The examples are attempting to add a number to a string and anticipating a numeric result.
Therefore, to ensure that type assertions made in the code are followed and to detect bugs, some type of compiler or checker is used.
Defining the ends in the pursuit of end-to-end type safety is starting with a client. A client could be on any platform, including a web browser, an application, or a mobile application.
The client is calling APIs, which are basically a running server returning some response. So, you have both a request and a response.
This means that you now have a database somewhere and a request response.
“Any organization that designs a system will produce a design whose structure is a copy of the organization’s communication structure.”
This is a structure that you will have on a bigger project. There will be a backend team that builds APIs and databases. The web team is responsible for the website, and the android team is doing the application. Also, the service team will be responsible for a microservice.
All of the mentioned teams have to communicate with each other, so the question is how are they going to communicate the funds? How are they going to describe each other? What are request and response structures? Here are some pain points that you may face:
- Inefficient communication between teams
- Bugs and bad developer experience due to lack of types
- Difference between client and server type
- Duplication of effort spent on manually typing each client
Design First Approach
The traditional solution to solve the problems is the “design first” approach. Explaining that you have to design and document your API by writing and categorizing documentation, followed by implementing the server and client based on it.
The typical tool is an OpenAPI such as Swagger. It allows you to write your API documentation and API design specs in YAML files.
Then you will have a website where you can share this documentation to send to your teams.
This will help your teams implement it on the client and the server based on this documentation. Therefore, we are able to solve our first pain point, which is inefficient communication between teams.
However, the bugs still exist and do not have types. Hence, you need to write manual types based on the documentation you created.
The reason you have to do it is for the serene deployment and to get cookie requests, cookie responses, etc.
Typed Client is typically a type of plan that helps you with cookie functionality, including request and response. Then you will be able to fetch something from your cookie API.
This will help you solve the second problem, which is bugs and a bad developer experience due to a lack of types.
Keeping Types Aligned
However, one thing to consider is keeping the types aligned between server and client. Here are some ideas from our second speaker, Denis:
- Expose types via npm package
- Use monorepo
- Generate types from OpenAPI
Inspect the First Approach
For the workflow, the first thing is to inspect the first approach by following these steps:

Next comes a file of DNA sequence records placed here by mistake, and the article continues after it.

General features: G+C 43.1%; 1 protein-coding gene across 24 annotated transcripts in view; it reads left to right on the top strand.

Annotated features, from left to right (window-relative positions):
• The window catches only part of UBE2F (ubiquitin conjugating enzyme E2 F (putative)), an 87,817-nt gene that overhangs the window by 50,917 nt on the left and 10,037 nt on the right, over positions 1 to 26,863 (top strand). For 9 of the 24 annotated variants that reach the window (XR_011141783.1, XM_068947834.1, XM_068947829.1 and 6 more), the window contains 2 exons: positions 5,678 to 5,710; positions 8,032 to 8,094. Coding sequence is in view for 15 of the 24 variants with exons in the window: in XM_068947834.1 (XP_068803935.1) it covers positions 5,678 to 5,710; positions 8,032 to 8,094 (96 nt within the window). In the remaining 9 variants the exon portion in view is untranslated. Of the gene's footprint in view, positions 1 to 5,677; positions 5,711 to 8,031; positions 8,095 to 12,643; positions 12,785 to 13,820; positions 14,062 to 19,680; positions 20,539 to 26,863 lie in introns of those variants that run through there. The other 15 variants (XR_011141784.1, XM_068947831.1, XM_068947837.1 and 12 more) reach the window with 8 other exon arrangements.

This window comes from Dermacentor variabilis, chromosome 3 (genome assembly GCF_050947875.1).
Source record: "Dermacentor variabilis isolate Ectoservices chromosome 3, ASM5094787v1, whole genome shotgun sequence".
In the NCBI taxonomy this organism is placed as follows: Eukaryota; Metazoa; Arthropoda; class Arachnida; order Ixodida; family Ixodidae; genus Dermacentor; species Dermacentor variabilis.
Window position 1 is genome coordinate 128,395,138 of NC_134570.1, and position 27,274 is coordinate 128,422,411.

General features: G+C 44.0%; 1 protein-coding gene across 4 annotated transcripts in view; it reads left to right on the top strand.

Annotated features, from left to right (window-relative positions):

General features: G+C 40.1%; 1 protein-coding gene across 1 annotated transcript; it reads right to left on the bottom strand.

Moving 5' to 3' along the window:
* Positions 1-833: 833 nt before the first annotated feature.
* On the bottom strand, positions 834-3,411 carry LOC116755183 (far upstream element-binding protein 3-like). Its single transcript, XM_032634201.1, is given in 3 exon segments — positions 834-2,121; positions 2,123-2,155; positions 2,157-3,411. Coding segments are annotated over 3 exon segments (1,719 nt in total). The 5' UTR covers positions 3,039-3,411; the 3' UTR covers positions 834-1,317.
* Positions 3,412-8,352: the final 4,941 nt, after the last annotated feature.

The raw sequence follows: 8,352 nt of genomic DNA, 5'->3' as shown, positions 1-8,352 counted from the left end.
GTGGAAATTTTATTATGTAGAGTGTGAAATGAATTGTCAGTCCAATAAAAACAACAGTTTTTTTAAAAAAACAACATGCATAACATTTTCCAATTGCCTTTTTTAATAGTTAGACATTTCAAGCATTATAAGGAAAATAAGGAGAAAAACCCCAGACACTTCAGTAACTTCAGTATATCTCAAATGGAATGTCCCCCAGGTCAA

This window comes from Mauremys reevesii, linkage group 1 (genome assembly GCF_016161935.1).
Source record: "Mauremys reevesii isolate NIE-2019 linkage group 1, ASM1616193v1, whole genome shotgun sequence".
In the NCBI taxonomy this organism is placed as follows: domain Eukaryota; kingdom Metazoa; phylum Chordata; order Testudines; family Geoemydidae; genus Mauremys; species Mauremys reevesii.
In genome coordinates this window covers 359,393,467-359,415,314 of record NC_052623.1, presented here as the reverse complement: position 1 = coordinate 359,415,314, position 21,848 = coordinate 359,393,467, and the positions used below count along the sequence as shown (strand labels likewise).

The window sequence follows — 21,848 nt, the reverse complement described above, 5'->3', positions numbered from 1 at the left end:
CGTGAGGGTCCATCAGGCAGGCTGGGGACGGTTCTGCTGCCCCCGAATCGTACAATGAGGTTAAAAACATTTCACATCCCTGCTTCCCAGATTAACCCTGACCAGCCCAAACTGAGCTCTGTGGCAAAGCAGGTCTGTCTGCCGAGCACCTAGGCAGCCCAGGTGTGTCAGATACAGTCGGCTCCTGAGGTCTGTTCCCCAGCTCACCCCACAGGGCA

- Write OpenAPI specs
- Generate types, clients, and server
- Use types to implement server
Code First Approach
Another option for the first approach is to write code or run a server by following these steps:
- Implement or stub server
- Generate OpenAPI specs
- Generate client from OpenAPI
These will allow you to solve the remaining pain points, which are the differences between client and server types and the duplication of effort spent on manually typing each client.
GraphQL is a query language and server-side runtime for APIs. Its priority is providing clients with only the data they want and nothing more.
gRPC is a reliable RPC (Remote Procedure Call) framework used to create scalable and swift APIs. It allows for the development of networked systems and transparent communication between server applications and clients.
tRPC is a light library that helps you develop fully typesafe APIs without the use of schemas or code generation.
It offers type sharing between the server and client and only imports the types, not the actual server code. Hence, the frontend is not accessible to any of the server codes.
You can detect issues between your frontend and backend at compilation and build time with end-to-end type-safety.
CodeDeploy is a tool that automates code deployments to any instance and on-premises servers. This lets you control everything from one place and reduces the amount of downtime.
Zodios is a REST API toolbox with end-to-end type safety. With a simple, understandable, and declarative syntax, you can use it to develop a REST API.
Here are some other benefits of using Zod:
What about database?
In terms of end-to-end type safety, the database is considered the other end. From Denis’s point of view, there are two highly recommended databases.
The first one is Prisma, Prisma is a kind of functionality that gives excellent developer experience with a super typesafe.
Another one is MikroORM. MrikroORM might be more complicated to use, but it has good safety features.